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Tuesday, April 23, 2024

Xi’s Absence from G20 Summit: Implications for China-India Relations

In an unexpected development, Chinese President Xi Jinping has opted to skip this week’s Group of 20 (G20) summit in India. Premier Li Qiang will stand in for President Xi at the September 9-10 gathering, as conveyed by the Chinese Foreign Ministry in a succinct announcement on its official website.

A Chill in Bilateral Relations

The relationship between China and India has noticeably cooled, primarily due to the persistent disputes along their shared border. Three years ago, these tensions escalated into a violent clash in the Ladakh region, resulting in the tragic loss of 20 Indian and four Chinese soldiers. This incident evolved into a protracted standoff in the challenging terrain, with both sides deploying tens of thousands of military personnel, along with heavy artillery, tanks, and fighter jets.

Beyond Border Disputes

The friction between these two Asian giants extends beyond border conflicts. Trade disputes have emerged as a prominent issue, exacerbated by India’s deepening strategic ties with China’s principal rival, the United States. Notably, both India and China have expelled each other’s journalists, further straining diplomatic relations.

Another factor intensifying the rivalry is India’s recent overtaking of China as the world’s most populous nation. Additionally, these nations compete in critical sectors such as technology, space exploration, and global trade.

Silence Surrounding Xi’s Absence

When queried about President Xi’s absence from the summit, Chinese Foreign Ministry spokesperson Mao Ning declined to provide a direct response. However, she emphasized the G20’s significance as a major platform for international economic cooperation. Mao stressed China’s unwavering commitment to this forum’s activities.

Premier Li Qiang’s role at the summit will involve articulating China’s viewpoints and proposals for G20 cooperation. His mission is to bolster unity and collaboration within the G20, addressing global economic and developmental challenges collectively. China is eager to collaborate with all participating parties to ensure the summit’s success and to contribute positively to global economic stability and sustainable development.

Efforts to Stabilize the Border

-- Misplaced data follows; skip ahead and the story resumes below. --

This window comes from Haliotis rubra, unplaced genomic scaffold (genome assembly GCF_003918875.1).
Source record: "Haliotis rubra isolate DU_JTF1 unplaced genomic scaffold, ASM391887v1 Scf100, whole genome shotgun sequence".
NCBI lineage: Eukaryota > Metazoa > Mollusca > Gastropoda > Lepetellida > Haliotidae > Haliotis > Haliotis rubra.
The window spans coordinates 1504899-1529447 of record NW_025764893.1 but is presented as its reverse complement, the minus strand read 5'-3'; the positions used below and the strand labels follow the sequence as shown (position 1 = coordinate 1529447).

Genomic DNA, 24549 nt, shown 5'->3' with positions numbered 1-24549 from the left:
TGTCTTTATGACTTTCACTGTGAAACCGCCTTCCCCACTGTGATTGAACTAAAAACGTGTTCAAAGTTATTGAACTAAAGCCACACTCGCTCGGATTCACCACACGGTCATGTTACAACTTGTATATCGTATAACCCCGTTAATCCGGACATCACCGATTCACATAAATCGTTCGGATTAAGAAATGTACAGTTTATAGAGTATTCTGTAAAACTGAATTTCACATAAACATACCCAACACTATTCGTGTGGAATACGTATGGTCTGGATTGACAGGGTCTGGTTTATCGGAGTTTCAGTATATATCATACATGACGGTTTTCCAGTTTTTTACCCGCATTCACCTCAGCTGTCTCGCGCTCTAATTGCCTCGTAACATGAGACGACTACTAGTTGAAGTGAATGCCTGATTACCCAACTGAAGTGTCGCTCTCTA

Despite the tensions, Chinese and Indian military commanders convened recently and pledged to “maintain the peace and tranquility” along their disputed border. This gesture reflects a joint effort by both sides to stabilize the situation.

The Line of Actual Control demarcates Chinese- and Indian-held territories, spanning from Ladakh in the west to India’s eastern state of Arunachal Pradesh, a region entirely claimed by China. The historical backdrop includes a war between India and China in 1962. It is crucial to note that this line defines areas of physical control, not territorial claims.

India asserts that the de facto border stretches over 3,488 kilometers, while China argues for a considerably shorter figure. China’s claims extend to approximately 90,000 square kilometers of territory in India’s northeast, encompassing Arunachal Pradesh, which has a predominantly Buddhist population. On the other hand, India contends that China occupies 38,000 square kilometers of its territory in the Aksai Chin Plateau, a region considered part of Ladakh, where the current faceoff persists.

Global Implications

President Xi’s decision to skip the G20 summit carries global implications, particularly concerning China-India relations and potential interactions with U.S. President Joe Biden. Despite recent visits by U.S. Secretary of State Antony Blinken and other officials to Beijing, China-U.S. relations remain historically strained.

Xi Jinping, who has amassed substantial domestic authority, has adopted a progressively assertive stance on China’s territorial interests. This assertiveness extends to the South China Sea and to self-governing Taiwan, where China has made forceful annexation threats.

Simultaneously, China grapples with economic recovery following stringent COVID-19 control measures. Foreign businesses have voiced concerns about the increasingly challenging investment and trade environment in China.


Chinese President Xi Jinping’s absence from the G20 summit in India underscores the sustained chill in China-India relations, stemming from border disputes, trade frictions, and geopolitical rivalries. His non-participation also eliminates the prospect of significant interactions, emphasizing the intricacies of global diplomacy amid shifting power dynamics.

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